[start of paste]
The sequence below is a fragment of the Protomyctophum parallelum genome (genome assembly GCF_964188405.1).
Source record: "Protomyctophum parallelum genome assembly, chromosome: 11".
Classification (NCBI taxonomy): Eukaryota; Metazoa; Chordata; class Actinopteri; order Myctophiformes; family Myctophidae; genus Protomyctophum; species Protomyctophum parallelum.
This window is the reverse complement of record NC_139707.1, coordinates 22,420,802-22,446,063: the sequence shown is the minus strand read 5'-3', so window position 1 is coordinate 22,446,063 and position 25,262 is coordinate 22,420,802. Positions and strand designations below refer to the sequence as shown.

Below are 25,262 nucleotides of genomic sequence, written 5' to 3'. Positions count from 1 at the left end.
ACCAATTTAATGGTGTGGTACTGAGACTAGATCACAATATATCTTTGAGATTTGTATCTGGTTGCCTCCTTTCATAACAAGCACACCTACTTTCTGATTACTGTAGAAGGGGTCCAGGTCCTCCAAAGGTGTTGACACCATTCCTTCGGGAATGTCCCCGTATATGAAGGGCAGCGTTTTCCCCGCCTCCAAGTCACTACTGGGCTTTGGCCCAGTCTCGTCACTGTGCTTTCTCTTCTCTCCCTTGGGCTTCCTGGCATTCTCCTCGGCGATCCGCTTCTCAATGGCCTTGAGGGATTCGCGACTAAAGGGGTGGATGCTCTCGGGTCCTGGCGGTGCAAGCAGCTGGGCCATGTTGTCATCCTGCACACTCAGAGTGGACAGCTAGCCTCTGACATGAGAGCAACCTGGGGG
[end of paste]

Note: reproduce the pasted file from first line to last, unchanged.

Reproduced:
The sequence below is a fragment of the Protomyctophum parallelum genome (genome assembly GCF_964188405.1).
Source record: "Protomyctophum parallelum genome assembly, chromosome: 11".
Classification (NCBI taxonomy): Eukaryota; Metazoa; Chordata; class Actinopteri; order Myctophiformes; family Myctophidae; genus Protomyctophum; species Protomyctophum parallelum.
This window is the reverse complement of record NC_139707.1, coordinates 22,420,802-22,446,063: the sequence shown is the minus strand read 5'-3', so window position 1 is coordinate 22,446,063 and position 25,262 is coordinate 22,420,802. Positions and strand designations below refer to the sequence as shown.

Below are 25,262 nucleotides of genomic sequence, written 5' to 3'. Positions count from 1 at the left end.
ACCAATTTAATGGTGTGGTACTGAGACTAGATCACAATATATCTTTGAGATTTGTATCTGGTTGCCTCCTTTCATAACAAGCACACCTACTTTCTGATTACTGTAGAAGGGGTCCAGGTCCTCCAAAGGTGTTGACACCATTCCTTCGGGAATGTCCCCGTATATGAAGGGCAGCGTTTTCCCCGCCTCCAAGTCACTACTGGGCTTTGGCCCAGTCTCGTCACTGTGCTTTCTCTTCTCTCCCTTGGGCTTCCTGGCATTCTCCTCGGCGATCCGCTTCTCAATGGCCTTGAGGGATTCGCGACTAAAGGGGTGGATGCTCTCGGGTCCTGGCGGTGCAAGCAGCTGGGCCATGTTGTCATCCTGCACACTCAGAGTGGACAGCTAGCCTCTGACATGAGAGCAACCTGGGGG